North East Bioregional Network
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Blue Love creeper

white flag iris or Snake lily
River rose
Native fuchsia
Trigger plant
Running postman
Blackus tigeress

Flowering Early Spring Orchids are everywhere at the moment. Colonies of Nodding Greenhoods, individual Mayfly, Star and Tiger orchids.

The Grass trees at Winifred Curtis have developed spears and are flowering. The spears are absolutely magnificent. Some plants have multiple spears, others have a single, often huge, tail.

The Scamander Wildflower Park has a host of native plants that have survived years of mowing and are also flowering. Todd has identified about 70 native species in this small area and regular working bees are slowly removing the weeds (especially cape weed) and replanting natives.

The latest area of pine plantation to be restored to natural forest on Loila Tier is exceptionally rich in native plants with Blue Love creepers flowering now at eye height every few metres while underfoot are masses of Running Postman. Be careful though as the local black snakes are taking advantage of the sunny days to move about.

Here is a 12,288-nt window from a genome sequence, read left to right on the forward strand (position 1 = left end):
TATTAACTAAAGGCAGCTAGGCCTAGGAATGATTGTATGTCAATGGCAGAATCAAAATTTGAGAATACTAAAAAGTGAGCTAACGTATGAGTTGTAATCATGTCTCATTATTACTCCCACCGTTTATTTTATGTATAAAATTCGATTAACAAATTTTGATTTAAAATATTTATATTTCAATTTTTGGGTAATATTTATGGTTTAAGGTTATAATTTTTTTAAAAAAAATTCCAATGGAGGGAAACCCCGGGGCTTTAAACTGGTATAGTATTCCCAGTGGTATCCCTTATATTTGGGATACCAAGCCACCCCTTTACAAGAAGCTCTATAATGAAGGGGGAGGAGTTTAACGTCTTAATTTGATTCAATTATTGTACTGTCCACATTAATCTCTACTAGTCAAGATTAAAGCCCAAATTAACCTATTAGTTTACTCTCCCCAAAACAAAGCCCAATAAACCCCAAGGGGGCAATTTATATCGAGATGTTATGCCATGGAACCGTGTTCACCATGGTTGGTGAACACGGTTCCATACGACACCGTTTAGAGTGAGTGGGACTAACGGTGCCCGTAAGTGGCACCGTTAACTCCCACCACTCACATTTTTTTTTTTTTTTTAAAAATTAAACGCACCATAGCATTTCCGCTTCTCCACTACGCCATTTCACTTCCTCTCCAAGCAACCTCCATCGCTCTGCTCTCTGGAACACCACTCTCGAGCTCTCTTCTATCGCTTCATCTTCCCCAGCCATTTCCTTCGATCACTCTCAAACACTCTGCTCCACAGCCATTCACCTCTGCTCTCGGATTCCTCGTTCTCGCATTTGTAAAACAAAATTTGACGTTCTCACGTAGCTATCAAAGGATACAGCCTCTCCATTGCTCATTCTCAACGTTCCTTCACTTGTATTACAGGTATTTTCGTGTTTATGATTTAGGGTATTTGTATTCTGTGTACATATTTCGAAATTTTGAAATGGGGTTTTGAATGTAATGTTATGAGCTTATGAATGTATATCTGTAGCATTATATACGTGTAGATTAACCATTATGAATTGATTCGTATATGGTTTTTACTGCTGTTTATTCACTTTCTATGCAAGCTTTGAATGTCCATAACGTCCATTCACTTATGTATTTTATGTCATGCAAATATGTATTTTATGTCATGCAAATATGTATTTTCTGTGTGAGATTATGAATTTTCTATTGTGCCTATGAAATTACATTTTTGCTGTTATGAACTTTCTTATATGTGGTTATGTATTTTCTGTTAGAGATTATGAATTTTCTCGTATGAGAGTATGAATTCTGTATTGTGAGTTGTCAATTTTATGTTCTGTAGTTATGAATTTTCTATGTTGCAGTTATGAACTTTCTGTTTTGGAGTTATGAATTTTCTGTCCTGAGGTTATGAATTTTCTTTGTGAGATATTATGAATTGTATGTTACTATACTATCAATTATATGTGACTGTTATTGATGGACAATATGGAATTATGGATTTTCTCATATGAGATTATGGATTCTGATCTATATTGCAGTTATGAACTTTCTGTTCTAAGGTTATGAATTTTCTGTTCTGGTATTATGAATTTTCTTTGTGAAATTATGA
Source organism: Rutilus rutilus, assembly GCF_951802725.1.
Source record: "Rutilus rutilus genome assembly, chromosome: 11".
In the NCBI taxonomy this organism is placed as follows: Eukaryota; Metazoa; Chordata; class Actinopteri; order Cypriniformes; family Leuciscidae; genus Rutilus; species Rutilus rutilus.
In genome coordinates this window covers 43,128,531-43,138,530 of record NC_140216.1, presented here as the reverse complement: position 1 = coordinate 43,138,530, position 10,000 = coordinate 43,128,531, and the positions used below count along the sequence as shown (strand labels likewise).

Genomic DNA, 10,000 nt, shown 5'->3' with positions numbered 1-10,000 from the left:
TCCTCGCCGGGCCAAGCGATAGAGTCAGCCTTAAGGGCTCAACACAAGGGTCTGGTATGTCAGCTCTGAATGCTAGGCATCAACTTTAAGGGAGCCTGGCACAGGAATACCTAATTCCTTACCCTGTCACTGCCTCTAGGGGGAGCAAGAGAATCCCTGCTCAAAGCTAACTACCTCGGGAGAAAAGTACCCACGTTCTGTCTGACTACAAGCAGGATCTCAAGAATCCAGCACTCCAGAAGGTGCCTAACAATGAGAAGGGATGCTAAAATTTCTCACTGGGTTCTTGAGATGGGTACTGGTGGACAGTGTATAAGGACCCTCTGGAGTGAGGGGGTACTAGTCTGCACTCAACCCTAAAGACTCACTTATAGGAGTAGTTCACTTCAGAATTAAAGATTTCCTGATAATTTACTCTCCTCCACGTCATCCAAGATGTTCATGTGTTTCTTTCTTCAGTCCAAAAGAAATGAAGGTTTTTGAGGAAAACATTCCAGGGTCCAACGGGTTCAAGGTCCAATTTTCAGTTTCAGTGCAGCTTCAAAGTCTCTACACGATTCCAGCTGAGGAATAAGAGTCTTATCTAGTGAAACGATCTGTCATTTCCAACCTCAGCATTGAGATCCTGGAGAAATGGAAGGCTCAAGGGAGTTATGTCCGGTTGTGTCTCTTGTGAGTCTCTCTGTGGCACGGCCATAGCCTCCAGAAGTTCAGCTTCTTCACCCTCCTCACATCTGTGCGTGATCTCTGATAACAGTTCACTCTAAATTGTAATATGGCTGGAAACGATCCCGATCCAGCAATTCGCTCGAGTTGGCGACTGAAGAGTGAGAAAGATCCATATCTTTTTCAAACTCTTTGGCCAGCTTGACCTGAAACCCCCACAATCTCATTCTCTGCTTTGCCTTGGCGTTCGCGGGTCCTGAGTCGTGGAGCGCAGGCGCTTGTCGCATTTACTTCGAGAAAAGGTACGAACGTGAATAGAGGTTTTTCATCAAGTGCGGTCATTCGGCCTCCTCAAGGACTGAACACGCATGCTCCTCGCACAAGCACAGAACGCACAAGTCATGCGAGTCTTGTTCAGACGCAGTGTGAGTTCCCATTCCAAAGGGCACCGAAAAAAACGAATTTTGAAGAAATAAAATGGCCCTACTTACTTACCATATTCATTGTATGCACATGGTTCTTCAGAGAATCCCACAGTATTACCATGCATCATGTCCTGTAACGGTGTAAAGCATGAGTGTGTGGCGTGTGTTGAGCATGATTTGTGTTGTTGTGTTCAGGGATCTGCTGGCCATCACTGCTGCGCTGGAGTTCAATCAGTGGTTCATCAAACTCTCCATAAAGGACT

Just a few of the many natives flowering at the moment, in the order they appear on left

Common name Botantical name
Mayfly orchid Acianthus caudatus

Blue Love creeper

Comesperma volubile
Star orchid glossodia major
Nodding greenhood Pterostylis nutans
Snake lily Diplarrena moraea
  Dillwynia glaberrima
River rose Bauera rubioides
Milkmaids Burchardia umbellata
Native fuchsia Correa reflexa
Trigger plant Stylidium graminifolium
Running postman Kennedia prostrata

With the rain recently the banjo frogs have been creating an absolute ruckus at the local waterhole. The edges of the pond are covered with eggs, which will no doubt develop just in time for the snakes which are already moving closer to the coast.

Article on fungus

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copyright 2007, Last update 11/5/09